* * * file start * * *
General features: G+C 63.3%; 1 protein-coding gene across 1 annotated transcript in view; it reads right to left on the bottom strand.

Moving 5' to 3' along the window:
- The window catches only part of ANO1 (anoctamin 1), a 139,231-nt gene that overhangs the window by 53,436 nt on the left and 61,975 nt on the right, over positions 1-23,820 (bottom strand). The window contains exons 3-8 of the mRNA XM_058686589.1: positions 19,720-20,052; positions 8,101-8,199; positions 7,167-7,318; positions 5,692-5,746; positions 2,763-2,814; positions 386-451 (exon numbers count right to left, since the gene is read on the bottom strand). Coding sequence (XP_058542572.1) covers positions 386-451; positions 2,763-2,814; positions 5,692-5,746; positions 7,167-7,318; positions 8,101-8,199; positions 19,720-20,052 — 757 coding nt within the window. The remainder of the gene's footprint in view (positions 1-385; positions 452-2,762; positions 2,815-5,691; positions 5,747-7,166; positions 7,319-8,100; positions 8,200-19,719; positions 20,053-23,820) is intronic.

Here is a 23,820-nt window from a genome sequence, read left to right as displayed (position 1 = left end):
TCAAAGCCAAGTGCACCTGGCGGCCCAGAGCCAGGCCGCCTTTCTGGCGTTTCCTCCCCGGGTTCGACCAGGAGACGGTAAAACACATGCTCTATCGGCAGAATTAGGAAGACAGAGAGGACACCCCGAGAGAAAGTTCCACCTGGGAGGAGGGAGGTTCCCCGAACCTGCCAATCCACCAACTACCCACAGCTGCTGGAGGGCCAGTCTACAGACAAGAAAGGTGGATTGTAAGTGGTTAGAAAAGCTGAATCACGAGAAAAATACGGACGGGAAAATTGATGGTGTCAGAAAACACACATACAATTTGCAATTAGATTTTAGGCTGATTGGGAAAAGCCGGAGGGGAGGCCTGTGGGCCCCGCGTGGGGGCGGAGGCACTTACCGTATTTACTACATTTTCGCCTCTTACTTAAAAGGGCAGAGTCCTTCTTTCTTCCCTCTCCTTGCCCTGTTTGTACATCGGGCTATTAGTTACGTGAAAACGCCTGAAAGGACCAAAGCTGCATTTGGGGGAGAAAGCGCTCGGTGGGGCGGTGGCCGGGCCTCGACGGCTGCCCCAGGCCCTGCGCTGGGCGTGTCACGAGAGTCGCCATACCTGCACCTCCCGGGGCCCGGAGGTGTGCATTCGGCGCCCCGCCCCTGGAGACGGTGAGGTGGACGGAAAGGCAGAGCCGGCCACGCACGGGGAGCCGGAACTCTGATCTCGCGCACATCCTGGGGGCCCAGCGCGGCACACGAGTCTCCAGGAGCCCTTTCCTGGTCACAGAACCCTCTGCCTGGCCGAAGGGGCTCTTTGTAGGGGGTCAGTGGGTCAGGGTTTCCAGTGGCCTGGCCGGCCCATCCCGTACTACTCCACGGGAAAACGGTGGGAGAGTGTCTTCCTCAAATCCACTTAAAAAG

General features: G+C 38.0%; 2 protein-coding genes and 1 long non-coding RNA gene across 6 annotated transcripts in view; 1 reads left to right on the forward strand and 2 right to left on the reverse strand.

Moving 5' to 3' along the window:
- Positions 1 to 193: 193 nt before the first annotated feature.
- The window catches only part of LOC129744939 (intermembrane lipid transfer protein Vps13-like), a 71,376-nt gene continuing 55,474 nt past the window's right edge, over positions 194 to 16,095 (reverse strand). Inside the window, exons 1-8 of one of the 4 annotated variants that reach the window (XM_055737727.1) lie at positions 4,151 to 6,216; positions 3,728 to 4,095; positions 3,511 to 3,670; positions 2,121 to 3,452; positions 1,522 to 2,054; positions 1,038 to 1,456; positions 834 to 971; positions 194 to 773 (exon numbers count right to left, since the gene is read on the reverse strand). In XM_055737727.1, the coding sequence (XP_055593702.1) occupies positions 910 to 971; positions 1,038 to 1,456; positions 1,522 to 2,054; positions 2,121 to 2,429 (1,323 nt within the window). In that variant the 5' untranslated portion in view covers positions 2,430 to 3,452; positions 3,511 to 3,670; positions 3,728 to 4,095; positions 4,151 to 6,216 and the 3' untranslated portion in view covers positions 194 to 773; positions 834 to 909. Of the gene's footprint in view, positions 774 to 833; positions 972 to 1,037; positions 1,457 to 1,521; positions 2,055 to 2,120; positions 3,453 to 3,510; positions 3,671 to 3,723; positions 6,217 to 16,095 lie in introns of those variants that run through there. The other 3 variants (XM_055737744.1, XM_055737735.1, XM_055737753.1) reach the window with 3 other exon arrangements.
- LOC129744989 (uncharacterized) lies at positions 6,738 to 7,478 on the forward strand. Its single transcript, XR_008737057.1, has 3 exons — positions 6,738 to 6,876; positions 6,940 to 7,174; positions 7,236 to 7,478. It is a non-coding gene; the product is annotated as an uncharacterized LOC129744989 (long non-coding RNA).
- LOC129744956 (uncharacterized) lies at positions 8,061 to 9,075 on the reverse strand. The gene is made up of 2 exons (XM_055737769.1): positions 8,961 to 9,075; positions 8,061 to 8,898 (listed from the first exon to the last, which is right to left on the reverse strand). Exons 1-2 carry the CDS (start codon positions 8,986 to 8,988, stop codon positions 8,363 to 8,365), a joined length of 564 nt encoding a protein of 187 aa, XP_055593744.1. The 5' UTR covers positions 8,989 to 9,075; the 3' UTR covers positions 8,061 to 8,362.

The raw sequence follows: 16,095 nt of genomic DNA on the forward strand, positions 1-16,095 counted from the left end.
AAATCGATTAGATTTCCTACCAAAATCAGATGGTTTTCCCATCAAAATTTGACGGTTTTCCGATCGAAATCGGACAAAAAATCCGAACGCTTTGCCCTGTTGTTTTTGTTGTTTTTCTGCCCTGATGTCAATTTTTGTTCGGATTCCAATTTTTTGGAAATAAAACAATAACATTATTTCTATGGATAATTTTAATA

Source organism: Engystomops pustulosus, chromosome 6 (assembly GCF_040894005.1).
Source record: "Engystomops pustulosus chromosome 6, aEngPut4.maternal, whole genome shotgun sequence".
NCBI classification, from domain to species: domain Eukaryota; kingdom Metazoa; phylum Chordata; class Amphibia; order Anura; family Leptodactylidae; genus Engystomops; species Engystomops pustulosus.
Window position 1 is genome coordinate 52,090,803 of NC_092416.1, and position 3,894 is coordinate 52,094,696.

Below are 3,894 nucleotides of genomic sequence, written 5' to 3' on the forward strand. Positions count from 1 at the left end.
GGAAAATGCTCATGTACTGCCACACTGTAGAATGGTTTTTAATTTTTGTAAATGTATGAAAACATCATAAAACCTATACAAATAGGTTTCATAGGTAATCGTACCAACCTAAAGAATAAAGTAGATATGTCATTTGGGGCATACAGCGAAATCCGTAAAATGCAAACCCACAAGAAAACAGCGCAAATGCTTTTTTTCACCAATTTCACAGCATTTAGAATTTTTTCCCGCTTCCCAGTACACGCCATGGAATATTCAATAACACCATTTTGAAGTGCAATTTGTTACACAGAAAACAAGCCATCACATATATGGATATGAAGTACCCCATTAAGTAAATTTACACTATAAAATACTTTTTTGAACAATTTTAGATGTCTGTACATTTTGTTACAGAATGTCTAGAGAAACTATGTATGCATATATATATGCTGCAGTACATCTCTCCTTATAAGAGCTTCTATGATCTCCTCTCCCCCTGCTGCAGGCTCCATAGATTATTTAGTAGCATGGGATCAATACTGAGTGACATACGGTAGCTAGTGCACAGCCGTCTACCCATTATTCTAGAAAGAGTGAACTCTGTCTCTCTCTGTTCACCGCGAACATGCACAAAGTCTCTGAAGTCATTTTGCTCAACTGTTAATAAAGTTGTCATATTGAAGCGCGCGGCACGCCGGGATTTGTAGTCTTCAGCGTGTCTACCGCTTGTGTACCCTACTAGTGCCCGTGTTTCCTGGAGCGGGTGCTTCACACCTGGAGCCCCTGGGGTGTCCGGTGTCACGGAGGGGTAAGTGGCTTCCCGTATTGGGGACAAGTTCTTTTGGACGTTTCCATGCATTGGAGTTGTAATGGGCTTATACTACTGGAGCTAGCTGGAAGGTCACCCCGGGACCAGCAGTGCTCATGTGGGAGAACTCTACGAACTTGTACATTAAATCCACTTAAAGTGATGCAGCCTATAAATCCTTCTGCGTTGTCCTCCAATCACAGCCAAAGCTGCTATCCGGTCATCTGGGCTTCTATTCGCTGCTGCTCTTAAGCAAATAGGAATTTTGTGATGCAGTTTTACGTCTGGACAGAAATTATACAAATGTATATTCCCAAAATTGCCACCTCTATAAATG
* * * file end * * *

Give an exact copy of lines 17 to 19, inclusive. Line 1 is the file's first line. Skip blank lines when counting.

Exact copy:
Window position 1 is genome coordinate 52,090,803 of NC_092416.1, and position 3,894 is coordinate 52,094,696.

Below are 3,894 nucleotides of genomic sequence, written 5' to 3' on the forward strand. Positions count from 1 at the left end.
GGAAAATGCTCATGTACTGCCACACTGTAGAATGGTTTTTAATTTTTGTAAATGTATGAAAACATCATAAAACCTATACAAATAGGTTTCATAGGTAATCGTACCAACCTAAAGAATAAAGTAGATATGTCATTTGGGGCATACAGCGAAATCCGTAAAATGCAAACCCACAAGAAAACAGCGCAAATGCTTTTTTTCACCAATTTCACAGCATTTAGAATTTTTTCCCGCTTCCCAGTACACGCCATGGAATATTCAATAACACCATTTTGAAGTGCAATTTGTTACACAGAAAACAAGCCATCACATATATGGATATGAAGTACCCCATTAAGTAAATTTACACTATAAAATACTTTTTTGAACAATTTTAGATGTCTGTACATTTTGTTACAGAATGTCTAGAGAAACTATGTATGCATATATATATGCTGCAGTACATCTCTCCTTATAAGAGCTTCTATGATCTCCTCTCCCCCTGCTGCAGGCTCCATAGATTATTTAGTAGCATGGGATCAATACTGAGTGACATACGGTAGCTAGTGCACAGCCGTCTACCCATTATTCTAGAAAGAGTGAACTCTGTCTCTCTCTGTTCACCGCGAACATGCACAAAGTCTCTGAAGTCATTTTGCTCAACTGTTAATAAAGTTGTCATATTGAAGCGCGCGGCACGCCGGGATTTGTAGTCTTCAGCGTGTCTACCGCTTGTGTACCCTACTAGTGCCCGTGTTTCCTGGAGCGGGTGCTTCACACCTGGAGCCCCTGGGGTGTCCGGTGTCACGGAGGGGTAAGTGGCTTCCCGTATTGGGGACAAGTTCTTTTGGACGTTTCCATGCATTGGAGTTGTAATGGGCTTATACTACTGGAGCTAGCTGGAAGGTCACCCCGGGACCAGCAGTGCTCATGTGGGAGAACTCTACGAACTTGTACATTAAATCCACTTAAAGTGATGCAGCCTATAAATCCTTCTGCGTTGTCCTCCAATCACAGCCAAAGCTGCTATCCGGTCATCTGGGCTTCTATTCGCTGCTGCTCTTAAGCAAATAGGAATTTTGTGATGCAGTTTTACGTCTGGACAGAAATTATACAAATGTATATTCCCAAAATTGCCACCTCTATAAATG